Starting January 2022, our Seattle-based and remote team members will begin a three-month trial of working Monday to Thursday—a condensed week with their standard salaries. We’re among a very small wave of companies daring to challenge the norm, yet it’s hard to believe it’s taken this long. FDR effectively formalized the 40-hour workweek into law with The Fair Labor Standards Act of 1938. The world has changed drastically since then. Logic would suggest that the workweek should, too.
As an engineering insights startup centered around data, we’re invested in the measurable side of this debate. We’re doing this to learn, not to make waves.
Some risks feel heavy. We strongly prioritize our relationships with clients; any change in our work style cannot come at their compromise. At the same time, the risk of not trying this—for the sake of our team’s well-being and the drain of burnout—feels heavy, too. We’ve increased our focus on mental health since the beginning of the pandemic and monthly mental health days off have been well-received by the team. It’s ultimately an issue of measurement. Will our team remain as productive (or more so) with this augmented schedule? Will we see the anticipated benefits of stress relief and happiness?
Most importantly, how will we know?
That’s where our expertise suits us well. The question of how to measure engineer productivity will forever be our focus and we have the best set of metrics to gauge our success. We’re using our own product to establish our baseline work hours, Jira and Git activity, Context Switching, and other critical factors, like Deep Work and Slack Interruptions. Our mission of helping engineers meet their product goals without burning out their people is perfectly matched with this experimental mindset. We’re less mired in the question of whether the standard workweek is wrong, and more invested in learning how engineers reach effective, sustainable productivity. This four-day experiment is yet another example of us living our values and testing our theories at home.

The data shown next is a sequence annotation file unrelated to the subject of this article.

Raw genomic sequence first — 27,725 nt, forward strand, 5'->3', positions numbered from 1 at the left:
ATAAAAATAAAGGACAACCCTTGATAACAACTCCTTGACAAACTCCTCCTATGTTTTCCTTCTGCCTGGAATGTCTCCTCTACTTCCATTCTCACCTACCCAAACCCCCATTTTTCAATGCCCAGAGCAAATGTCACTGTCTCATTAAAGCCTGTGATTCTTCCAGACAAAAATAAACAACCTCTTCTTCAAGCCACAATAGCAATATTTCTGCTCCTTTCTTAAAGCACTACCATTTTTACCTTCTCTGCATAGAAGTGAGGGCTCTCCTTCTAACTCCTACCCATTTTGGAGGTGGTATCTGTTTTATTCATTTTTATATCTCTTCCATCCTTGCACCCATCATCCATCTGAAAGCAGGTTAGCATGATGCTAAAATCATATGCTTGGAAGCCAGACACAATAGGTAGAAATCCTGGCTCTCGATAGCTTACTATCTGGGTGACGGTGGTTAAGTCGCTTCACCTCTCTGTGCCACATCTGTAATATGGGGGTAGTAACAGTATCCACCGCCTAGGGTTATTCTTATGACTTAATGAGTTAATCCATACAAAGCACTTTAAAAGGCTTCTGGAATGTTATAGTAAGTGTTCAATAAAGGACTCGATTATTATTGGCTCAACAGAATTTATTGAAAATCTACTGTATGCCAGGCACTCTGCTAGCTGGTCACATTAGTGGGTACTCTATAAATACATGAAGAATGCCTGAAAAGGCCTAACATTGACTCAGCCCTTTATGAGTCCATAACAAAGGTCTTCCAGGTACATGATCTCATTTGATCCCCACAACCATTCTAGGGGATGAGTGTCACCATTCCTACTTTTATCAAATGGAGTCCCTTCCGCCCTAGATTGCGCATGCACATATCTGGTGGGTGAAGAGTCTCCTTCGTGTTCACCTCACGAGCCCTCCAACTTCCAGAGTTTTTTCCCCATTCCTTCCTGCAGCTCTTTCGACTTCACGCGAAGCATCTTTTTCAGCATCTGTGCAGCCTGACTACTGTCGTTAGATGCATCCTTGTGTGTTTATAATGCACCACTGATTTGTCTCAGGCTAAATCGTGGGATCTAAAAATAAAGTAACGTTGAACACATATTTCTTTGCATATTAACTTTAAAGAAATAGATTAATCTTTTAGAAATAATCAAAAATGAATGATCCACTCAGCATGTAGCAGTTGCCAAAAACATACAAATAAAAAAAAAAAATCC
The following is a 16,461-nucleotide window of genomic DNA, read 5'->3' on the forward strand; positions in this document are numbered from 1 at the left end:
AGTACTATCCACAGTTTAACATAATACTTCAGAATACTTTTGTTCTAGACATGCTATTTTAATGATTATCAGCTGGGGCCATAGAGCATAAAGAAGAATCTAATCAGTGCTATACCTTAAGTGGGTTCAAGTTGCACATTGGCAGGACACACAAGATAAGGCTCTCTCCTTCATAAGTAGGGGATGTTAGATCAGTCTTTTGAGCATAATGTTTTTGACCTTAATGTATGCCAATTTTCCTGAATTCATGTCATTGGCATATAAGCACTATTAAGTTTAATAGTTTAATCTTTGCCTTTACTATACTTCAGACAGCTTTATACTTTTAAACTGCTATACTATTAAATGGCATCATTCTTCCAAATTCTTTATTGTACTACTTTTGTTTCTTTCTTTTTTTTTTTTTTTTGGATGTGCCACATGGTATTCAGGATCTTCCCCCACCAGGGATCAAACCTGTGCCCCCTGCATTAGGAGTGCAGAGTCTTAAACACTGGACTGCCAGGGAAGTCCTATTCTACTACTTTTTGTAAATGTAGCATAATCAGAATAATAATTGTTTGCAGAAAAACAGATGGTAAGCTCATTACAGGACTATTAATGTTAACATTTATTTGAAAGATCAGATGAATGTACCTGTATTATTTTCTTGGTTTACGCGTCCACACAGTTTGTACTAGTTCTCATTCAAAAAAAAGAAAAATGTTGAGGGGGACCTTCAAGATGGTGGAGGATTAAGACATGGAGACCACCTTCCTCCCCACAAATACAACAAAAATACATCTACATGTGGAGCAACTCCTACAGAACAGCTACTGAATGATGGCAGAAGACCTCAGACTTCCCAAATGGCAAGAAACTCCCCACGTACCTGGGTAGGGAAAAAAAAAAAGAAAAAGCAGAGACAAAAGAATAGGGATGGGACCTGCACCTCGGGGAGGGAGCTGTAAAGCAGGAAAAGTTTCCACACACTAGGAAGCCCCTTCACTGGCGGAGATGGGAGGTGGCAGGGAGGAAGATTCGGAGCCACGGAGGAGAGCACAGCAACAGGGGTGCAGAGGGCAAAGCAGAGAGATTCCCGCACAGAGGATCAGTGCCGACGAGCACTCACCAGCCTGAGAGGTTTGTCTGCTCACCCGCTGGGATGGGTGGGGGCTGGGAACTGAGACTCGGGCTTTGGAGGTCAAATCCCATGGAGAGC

The science behind a shorter workweek is telling. Parkinson’s Law finds that we will expand our work to occupy the mandated time, whether a 40-hour workweek or a 60-minute meeting. Given a shorter time frame, we will condense to match. Plus, we all balance work obligations and life duties every day. When work takes up more hours, it’s more likely that we multitask (often ineffectively) to get things done. Alternate workweek experiments in Iceland, Japan, New Zealand, and the United States have proven successful. In recent coverage from NPR, Will Stronge, co-author of Overtime: Why We Need a Shorter Working Week, said: “The normal working week doesn’t work in many ways. It’s just hidden by the fact that we’re forced to do it.”
Like most things, the success of this hinges on effective communication. We shared this idea with our team two months early so everyone had time to raise questions and work out solutions. Some key concerns: Will we end up working 10-hour days? (No.) Will it be seen as noble to continue working on Fridays? (No.) Even the CEO? (I bought a Friday parking pass for skiing this winter to hold myself accountable.) We’re also launching an internal hackathon and a survey to better understand employee perceptions of burnout and effectiveness, as well as developing tools or habits that support our most efficient way of work.
Our startup mentality has us constantly innovating in search of a better way. When people are burned out, they lose that innovative spirit, instead focusing on simply getting through the day. We’re guided by our mission to uncover ways to protect that valuable energy. With an extra day to themselves, our team members will be able to spend time with family, get ahead on other projects, or simply find quiet. The company has no policy on this except encouragement to rest and recharge.
So, we begin an experiment: Four-day weeks for three months. We’ll eagerly report the results in the spring.
This post is by Joe Levy, Uplevel CEO